<4>In Chapter Three, “Immoderate Love: The Lady and the Lapdog,” Brown is concerned with “imaginative experience” engendered by living with domestic dogs and other companion animals, “inspired by the particular, striking, and now pervasive kind of intimacy—the inter-species intimacy engineered by the rise of modern pet keeping . . . in which ideas of alterity are instantly transformed into experiences of intimacy” (65). Gender structures the animal/human relation here through the eroticized image of the lady and the lapdog that emerged in early eighteenth-century literature and served as a trope for anxieties about male-female human intimacy. The image can be further interpreted, Brown contends, as a figure for “encounters experienced by Europeans at this crucial moment in the expansion of their culture across the globe” (65). Brown sees this paradigm as suggesting “a special role for gender in the imaginative involvement with animal-kind, since women are constitutive both of this distinctive, domestic representation of human-animal conjunction and of other, global inter-species connections” (65).  Women are, then, represented as open to this transformative encounter with the other.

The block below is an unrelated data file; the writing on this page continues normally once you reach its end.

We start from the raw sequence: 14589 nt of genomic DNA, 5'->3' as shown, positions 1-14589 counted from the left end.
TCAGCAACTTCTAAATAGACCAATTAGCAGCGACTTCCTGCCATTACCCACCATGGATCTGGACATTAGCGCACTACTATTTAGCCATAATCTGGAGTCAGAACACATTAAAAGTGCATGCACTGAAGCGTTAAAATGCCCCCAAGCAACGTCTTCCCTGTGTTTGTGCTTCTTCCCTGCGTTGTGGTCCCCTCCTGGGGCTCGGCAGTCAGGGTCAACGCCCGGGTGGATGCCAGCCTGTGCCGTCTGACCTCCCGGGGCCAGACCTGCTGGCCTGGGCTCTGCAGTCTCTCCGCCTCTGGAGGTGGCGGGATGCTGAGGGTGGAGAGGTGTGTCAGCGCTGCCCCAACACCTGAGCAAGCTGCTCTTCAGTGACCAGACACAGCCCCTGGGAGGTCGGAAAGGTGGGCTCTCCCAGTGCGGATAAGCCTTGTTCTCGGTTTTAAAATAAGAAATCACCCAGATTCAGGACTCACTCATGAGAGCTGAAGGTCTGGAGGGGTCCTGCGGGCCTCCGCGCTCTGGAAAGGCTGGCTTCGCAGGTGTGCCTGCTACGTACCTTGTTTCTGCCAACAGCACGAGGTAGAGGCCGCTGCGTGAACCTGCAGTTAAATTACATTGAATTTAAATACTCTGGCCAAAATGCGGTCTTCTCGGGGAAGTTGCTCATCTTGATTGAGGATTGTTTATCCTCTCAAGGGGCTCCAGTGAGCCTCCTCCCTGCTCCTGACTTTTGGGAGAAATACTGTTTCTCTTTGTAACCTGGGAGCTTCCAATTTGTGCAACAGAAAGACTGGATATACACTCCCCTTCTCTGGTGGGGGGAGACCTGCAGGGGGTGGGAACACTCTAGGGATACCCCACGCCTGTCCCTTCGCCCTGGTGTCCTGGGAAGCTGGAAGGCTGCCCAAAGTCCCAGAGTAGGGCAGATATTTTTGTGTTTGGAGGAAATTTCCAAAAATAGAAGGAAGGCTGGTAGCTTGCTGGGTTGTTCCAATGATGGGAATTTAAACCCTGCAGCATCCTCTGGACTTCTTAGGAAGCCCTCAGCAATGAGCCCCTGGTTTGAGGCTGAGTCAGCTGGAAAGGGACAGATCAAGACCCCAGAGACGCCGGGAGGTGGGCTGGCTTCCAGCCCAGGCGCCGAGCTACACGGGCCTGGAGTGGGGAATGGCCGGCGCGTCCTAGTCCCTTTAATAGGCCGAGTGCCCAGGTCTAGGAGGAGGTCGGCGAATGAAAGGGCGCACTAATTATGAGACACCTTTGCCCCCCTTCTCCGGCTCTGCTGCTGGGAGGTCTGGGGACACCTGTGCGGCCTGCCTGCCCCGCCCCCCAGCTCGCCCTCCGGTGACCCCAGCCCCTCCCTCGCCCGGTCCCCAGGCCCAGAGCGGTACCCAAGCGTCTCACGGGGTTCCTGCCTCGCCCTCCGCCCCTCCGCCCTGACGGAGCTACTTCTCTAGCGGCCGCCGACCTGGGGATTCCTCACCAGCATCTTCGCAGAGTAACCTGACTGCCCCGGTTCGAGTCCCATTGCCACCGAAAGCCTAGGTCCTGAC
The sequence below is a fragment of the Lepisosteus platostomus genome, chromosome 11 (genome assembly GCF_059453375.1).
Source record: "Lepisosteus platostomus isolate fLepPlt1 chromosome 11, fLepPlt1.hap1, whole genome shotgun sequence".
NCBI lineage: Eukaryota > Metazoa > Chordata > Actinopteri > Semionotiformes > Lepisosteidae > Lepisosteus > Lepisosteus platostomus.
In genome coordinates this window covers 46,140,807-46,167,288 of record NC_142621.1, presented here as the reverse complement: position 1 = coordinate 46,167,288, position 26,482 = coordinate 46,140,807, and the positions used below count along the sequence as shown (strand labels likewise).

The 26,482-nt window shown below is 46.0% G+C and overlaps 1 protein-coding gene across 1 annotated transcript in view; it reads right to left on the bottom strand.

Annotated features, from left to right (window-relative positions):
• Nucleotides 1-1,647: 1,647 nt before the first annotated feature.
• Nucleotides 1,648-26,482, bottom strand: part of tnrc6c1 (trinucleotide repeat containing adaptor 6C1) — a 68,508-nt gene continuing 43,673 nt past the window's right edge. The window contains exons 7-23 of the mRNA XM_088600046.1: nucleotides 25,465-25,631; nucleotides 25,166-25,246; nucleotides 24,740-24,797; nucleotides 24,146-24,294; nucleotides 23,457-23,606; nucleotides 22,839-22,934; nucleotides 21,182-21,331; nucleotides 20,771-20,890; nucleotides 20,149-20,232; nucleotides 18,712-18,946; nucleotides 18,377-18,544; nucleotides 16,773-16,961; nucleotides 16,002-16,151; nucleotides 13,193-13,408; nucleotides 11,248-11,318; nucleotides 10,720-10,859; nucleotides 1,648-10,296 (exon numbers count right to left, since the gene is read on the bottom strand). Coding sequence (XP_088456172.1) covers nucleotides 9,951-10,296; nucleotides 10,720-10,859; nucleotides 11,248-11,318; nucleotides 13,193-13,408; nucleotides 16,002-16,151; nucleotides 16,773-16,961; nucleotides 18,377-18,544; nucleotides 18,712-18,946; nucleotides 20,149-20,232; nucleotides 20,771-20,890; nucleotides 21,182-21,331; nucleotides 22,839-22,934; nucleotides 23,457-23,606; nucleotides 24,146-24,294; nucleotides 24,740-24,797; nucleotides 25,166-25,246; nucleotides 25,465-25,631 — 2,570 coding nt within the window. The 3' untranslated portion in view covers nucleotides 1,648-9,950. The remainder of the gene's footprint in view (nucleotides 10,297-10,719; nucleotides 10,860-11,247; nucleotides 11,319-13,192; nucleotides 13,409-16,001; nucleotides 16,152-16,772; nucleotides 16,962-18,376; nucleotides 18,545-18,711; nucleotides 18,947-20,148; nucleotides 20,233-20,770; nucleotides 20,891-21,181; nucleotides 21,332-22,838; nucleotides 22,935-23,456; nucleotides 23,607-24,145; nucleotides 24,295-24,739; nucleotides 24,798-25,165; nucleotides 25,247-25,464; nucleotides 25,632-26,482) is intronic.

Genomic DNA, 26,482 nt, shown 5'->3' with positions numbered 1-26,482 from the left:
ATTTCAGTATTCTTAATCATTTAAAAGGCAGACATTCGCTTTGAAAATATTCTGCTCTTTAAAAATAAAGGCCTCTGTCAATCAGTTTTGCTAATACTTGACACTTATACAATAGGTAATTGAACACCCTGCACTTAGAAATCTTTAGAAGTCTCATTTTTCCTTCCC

<5>Brown’s study of canine literature spans works from Chaucer through Elizabeth Barrett Browning and Dickens, to Virginia Woolf’s Flush (1933), the mock biography of Barrett Browning’s spaniel. This survey begins with a host of early eighteenth-century lyrics that eroticize the lady and the lapdog, with “the full repertory of lapdog imagery: the bed, the breast, and the caress, combined with raptures, kissing, crying, and climaxing with the licking tongue” (74). Brown traces the shift from this trope to the Romantic image of dogs as the companions of solitary male characters—“wanderers, hunters, shepherds, hikers, and poets especially” (77). Moving to the Victorian era, Brown looks at Minnie Meagles’s intimacy with the faux artist Henry Gowan in Little Dorrit (1855-57) as seen through her would-be lover Arthur Clennam’s eyes “as both a testimony to Minnie’s natural sentiment and a signal of impropriety, and both of these effects are pursued within the novel, as Minnie’s true virtue is confirmed, while her marriage to Gowan—her dog’s master—leads her to ruin” (82). The fact that Dickens gives Minnie the nickname of “Pet” serves Brown’s argument, although she doesn’t mention this detail. Similarly, the larger context of the book prompts speculations beyond Brown’s discussion of David Copperfield (1849-50). Not only does this instance of the immoderate love between Dora and her lapdog/double Jip reveal Dickens’s critique of gender ideals that ornamentalize and infantilize women in domestic spaces, but surely Jip’s Pagoda doghouse might lead to some speculations about race and empire as well.